On Saturday, relatives reported the deaths of Mohammed Ibrahim Quran, 58, two of his teenage children and four adult members of his extended family of fishermen in a series of airstrikes early Friday on his seaside home in Deir al Balah.


Abed Quran, a 41-year-old nephew of Mohammed, said Israeli helicopters fired at surviving family members as they tried to take the wounded to a hospital and at ambulances that arrived later. The seven dead and 21 wounded finally reached the hospital seven hours after the initial airstrike.

“They blindly targeted everything that moved,” said another nephew, 17-year-old Jalal Quran.

The army said it was investigating the report.

Palestinian medical officials said Saturday that nearly half the 830 Gazans killed in the offensive were civilians. Israeli news media said the army estimated that it had killed 300 militants.


Thirteen Israelis have been killed: 10 soldiers, plus three civilians hit in Israel by rocket fire.

The army said its ground forces killed Amir Mansi, commander of Hamas’ rocket-launching teams in Gaza City, after spotting him at a launch site there. Hamas confirmed his death.

With most Israeli ground forces holding their positions and Hamas eluding confrontation, the fighting has been relatively light in the last few days. Hamas has continued to fire rockets into Israel, but at a daily rate far below the recent peak of 80 launched on Christmas Day.

Saturday’s heaviest encounters were reported along the coastal road north of Gaza City, where Israeli forces moved to within a mile of the city before pulling back slightly.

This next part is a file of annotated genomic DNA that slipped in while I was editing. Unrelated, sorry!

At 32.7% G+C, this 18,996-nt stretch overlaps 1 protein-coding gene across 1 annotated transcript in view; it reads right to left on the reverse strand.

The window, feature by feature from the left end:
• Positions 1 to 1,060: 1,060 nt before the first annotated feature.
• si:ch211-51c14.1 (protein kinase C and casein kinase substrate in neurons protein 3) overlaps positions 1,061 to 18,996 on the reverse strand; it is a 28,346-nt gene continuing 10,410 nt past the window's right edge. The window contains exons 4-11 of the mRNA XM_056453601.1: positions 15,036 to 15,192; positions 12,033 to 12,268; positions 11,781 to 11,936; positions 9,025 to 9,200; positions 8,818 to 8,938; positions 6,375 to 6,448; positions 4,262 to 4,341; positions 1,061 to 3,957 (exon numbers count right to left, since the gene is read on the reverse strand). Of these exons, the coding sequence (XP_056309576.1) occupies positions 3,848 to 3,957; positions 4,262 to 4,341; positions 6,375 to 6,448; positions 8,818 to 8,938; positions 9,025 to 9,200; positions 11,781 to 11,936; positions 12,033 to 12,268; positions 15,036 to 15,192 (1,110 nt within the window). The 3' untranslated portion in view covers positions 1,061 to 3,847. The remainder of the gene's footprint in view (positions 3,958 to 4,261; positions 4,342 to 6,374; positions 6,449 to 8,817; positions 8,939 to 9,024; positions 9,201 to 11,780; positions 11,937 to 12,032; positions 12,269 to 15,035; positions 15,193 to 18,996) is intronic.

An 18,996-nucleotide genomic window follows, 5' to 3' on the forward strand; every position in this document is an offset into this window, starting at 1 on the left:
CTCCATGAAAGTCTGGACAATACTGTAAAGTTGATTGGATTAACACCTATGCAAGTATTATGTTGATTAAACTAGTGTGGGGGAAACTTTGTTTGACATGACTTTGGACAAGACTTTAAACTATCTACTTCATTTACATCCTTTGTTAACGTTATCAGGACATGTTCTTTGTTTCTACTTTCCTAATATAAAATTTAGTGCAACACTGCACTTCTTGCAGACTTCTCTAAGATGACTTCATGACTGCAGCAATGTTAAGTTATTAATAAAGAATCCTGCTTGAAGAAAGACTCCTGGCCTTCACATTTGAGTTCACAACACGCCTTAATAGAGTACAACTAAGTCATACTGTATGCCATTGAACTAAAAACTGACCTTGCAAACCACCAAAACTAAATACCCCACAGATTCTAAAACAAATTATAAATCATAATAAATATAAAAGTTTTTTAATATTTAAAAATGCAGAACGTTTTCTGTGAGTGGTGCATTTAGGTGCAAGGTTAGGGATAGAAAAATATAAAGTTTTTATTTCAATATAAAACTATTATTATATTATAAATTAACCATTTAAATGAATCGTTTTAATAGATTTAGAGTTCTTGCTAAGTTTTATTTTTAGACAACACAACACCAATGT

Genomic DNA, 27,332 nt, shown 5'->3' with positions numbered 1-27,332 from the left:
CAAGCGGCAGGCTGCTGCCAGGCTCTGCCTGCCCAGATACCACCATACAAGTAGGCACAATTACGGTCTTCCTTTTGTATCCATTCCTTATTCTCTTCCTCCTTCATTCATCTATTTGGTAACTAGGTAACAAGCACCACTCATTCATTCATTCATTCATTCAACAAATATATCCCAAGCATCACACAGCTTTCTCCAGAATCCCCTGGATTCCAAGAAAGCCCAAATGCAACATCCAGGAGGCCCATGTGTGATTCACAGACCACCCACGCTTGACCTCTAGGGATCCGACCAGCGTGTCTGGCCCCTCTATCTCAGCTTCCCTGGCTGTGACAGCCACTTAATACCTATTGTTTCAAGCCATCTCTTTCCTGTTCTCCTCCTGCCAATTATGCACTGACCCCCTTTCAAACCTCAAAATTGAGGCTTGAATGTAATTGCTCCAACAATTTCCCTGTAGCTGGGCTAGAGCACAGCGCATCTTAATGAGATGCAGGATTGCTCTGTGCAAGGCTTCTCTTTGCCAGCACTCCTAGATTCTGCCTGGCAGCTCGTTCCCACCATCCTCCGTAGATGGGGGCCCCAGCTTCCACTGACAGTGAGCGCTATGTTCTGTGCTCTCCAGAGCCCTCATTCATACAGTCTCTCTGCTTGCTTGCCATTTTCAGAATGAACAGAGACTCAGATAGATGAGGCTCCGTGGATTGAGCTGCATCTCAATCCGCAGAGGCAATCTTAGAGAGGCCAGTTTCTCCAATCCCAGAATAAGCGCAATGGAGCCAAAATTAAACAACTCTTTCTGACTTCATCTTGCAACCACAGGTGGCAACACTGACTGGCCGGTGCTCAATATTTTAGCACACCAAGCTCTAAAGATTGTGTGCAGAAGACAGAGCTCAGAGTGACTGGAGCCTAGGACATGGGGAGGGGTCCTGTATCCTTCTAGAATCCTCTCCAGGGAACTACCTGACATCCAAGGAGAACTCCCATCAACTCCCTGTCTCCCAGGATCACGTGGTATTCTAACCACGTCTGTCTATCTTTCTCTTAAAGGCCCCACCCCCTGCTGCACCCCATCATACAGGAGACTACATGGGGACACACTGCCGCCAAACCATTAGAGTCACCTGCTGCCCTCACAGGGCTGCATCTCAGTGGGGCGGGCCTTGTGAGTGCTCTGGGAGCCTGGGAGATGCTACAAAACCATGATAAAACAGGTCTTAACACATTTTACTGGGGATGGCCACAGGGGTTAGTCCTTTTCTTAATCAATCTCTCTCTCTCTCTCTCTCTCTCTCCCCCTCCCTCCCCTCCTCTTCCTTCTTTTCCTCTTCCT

The army said 12 soldiers were wounded Saturday.

In Khan Yunis, an airstrike demolished part of a wall around the European Hospital, frightening patients and damaging underground fuel pipes and electrical cables.

“It shook the hospital,” said Kamal Abu Mousa, the director. “The explosion was only [76 yards] from the main building and all our patients. The Israeli air force must have lost its mind.”

The military said it was investigating the report.


Nisreen Mohammed Kurd, 19, said she was shaken by the blast and wanted to leave the hospital, where she is being treated for shrapnel wounds sustained during an airstrike. Her father, seated at her bedside, said no.

“There’s no safe place in Gaza,” he said.

Also Saturday, Human Rights Watch reported that its researchers had observed multiple air bursts of white phosphorous from Israeli artillery near Gaza City and Jabaliya on Friday and Saturday. The group said the army appeared to be using the smoke to conceal its operations, which is permissible under international law. But it urged Israel to refrain from using the substance, which can ignite houses and severely burn the skin, in Gaza’s populated areas.

In response, the military insisted that it used only weapons permitted by international law but declined to disclose details about them.



Abu Alouf is a special correspondent. Special correspondent Ahmed Burai in Deir al Balah contributed to this report.